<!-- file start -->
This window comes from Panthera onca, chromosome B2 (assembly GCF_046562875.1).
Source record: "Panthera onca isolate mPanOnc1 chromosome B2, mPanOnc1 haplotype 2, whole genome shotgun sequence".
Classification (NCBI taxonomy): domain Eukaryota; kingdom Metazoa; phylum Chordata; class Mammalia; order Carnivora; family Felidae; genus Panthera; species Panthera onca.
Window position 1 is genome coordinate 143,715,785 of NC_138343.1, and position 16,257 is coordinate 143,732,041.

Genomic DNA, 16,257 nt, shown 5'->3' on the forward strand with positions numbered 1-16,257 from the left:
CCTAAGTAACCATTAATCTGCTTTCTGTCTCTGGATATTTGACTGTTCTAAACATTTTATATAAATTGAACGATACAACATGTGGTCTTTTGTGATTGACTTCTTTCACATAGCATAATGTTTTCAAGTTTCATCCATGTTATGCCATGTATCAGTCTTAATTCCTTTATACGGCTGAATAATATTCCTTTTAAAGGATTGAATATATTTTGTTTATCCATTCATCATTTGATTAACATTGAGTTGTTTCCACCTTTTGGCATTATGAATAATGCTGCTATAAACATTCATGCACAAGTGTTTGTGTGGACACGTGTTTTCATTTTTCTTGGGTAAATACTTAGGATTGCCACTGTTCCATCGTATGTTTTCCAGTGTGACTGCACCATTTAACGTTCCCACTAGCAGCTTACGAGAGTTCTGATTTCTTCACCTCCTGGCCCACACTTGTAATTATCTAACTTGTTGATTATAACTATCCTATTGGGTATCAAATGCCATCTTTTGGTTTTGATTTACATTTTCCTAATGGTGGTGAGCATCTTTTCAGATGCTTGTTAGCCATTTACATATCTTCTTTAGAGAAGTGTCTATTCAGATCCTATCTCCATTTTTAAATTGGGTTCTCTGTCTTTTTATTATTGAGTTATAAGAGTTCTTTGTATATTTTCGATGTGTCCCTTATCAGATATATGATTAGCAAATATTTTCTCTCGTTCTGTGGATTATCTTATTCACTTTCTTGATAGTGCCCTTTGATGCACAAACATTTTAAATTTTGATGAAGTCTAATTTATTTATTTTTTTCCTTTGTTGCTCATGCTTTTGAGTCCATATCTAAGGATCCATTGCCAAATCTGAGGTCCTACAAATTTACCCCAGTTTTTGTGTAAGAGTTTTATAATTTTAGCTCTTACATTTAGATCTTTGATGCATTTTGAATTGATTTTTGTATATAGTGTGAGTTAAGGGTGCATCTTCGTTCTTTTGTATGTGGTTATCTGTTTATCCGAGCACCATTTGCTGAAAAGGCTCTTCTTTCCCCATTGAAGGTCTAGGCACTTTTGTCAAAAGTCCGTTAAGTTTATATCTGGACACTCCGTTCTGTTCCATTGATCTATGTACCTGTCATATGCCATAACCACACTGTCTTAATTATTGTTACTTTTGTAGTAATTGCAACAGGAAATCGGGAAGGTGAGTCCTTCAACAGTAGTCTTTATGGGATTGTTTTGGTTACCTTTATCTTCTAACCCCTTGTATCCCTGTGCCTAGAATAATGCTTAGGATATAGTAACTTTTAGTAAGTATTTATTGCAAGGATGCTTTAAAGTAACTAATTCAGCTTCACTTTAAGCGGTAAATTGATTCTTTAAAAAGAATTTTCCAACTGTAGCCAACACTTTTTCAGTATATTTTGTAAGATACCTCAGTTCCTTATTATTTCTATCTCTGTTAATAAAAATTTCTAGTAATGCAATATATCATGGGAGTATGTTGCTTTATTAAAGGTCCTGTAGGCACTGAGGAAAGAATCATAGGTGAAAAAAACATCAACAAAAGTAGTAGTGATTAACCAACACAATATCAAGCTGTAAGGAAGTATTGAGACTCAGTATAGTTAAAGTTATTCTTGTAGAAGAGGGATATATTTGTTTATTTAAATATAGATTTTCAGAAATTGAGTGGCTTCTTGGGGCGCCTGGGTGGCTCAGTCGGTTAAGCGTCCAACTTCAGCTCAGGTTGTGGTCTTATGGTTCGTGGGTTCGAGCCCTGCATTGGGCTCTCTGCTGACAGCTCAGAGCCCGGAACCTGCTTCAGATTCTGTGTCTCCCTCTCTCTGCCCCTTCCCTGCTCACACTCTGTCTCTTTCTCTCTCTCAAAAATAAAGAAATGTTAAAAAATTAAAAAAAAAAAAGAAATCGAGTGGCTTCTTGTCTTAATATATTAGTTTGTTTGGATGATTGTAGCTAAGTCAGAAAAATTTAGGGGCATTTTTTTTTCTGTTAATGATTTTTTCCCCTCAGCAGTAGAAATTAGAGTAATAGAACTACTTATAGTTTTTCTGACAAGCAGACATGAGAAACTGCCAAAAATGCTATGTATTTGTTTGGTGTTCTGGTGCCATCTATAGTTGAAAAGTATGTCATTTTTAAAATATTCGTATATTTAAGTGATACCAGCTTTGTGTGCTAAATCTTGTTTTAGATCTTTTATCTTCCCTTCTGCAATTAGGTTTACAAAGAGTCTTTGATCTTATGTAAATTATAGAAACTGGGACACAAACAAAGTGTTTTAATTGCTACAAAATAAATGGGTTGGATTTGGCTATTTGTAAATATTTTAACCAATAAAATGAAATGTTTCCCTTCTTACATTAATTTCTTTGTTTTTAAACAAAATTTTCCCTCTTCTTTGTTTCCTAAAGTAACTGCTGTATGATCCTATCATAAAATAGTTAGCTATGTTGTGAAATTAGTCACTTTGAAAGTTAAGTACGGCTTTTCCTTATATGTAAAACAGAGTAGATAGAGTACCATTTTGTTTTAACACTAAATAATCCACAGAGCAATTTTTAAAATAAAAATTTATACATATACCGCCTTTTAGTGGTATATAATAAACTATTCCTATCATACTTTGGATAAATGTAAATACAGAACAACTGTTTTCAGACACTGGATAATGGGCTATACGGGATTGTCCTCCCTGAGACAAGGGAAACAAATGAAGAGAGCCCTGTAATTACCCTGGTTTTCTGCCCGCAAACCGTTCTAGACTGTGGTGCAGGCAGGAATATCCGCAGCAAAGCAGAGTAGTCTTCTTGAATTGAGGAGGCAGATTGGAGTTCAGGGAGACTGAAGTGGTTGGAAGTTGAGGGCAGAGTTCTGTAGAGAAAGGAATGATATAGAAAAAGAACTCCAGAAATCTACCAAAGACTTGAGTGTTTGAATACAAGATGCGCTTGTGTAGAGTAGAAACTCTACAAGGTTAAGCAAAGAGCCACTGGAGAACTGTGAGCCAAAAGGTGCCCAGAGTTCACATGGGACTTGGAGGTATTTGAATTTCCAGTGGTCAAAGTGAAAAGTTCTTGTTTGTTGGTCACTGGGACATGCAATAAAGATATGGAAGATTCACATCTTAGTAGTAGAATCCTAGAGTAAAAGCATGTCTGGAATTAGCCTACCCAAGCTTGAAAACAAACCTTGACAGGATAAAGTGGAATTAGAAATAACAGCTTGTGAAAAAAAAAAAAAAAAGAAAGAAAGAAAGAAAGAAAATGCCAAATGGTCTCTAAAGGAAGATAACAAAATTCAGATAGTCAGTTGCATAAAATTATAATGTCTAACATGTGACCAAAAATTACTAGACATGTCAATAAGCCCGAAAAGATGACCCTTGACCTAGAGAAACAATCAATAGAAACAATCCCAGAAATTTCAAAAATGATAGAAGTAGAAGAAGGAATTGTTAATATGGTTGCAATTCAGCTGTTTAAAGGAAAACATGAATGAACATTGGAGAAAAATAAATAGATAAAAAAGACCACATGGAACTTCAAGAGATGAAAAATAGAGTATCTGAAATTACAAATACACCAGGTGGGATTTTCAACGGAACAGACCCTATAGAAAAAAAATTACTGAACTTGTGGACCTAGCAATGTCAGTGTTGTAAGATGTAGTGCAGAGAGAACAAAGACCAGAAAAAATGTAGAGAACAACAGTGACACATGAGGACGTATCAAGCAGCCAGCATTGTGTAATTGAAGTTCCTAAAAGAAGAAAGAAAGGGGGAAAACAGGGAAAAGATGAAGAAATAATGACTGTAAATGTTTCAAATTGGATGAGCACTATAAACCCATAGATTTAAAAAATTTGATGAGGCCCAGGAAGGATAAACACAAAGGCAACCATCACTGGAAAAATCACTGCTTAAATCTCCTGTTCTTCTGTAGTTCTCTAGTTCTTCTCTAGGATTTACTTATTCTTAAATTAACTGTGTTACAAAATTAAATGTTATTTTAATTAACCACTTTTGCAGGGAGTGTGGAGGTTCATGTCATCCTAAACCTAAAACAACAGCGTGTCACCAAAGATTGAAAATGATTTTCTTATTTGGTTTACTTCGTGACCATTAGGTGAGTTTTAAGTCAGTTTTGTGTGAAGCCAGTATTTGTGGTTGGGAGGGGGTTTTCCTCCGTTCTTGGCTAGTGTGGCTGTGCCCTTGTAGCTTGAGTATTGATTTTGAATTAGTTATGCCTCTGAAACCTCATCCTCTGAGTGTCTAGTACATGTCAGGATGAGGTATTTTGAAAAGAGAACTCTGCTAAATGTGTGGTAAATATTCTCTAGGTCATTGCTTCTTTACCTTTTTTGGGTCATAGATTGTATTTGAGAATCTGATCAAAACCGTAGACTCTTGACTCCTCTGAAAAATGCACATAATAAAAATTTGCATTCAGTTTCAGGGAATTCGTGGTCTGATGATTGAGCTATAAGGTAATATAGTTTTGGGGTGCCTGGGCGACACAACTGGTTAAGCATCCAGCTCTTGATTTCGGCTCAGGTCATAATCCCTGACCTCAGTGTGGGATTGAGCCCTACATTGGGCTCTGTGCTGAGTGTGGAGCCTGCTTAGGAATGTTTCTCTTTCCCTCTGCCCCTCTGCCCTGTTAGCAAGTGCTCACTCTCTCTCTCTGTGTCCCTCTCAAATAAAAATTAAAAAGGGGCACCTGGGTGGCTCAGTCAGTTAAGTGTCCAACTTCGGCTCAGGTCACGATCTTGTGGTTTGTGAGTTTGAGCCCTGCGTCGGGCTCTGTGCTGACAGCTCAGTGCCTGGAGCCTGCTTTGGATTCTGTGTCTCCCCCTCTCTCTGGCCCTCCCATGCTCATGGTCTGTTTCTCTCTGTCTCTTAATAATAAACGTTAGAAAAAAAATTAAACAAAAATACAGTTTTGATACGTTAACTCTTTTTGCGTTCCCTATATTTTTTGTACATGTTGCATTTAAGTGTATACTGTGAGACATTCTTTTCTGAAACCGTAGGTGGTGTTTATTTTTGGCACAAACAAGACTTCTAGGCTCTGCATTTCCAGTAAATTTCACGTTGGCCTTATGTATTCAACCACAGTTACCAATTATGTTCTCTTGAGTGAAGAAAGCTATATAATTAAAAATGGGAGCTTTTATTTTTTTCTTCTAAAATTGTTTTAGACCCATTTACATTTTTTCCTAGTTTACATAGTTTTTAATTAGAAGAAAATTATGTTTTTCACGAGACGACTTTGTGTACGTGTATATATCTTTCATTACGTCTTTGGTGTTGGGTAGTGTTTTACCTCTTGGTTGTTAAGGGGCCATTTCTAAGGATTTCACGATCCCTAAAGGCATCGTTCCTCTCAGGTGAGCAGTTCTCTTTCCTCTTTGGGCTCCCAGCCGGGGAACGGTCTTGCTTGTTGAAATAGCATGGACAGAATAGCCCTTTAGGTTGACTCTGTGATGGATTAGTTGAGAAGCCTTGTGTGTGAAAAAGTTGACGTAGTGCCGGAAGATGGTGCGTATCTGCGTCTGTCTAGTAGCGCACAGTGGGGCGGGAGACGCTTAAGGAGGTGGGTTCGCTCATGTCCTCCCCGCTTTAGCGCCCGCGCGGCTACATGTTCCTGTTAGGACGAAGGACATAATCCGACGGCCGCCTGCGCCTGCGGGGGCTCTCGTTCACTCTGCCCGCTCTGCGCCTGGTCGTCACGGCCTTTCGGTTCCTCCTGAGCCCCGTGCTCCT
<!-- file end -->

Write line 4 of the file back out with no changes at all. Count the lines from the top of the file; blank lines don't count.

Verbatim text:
Window position 1 is genome coordinate 143,715,785 of NC_138343.1, and position 16,257 is coordinate 143,732,041.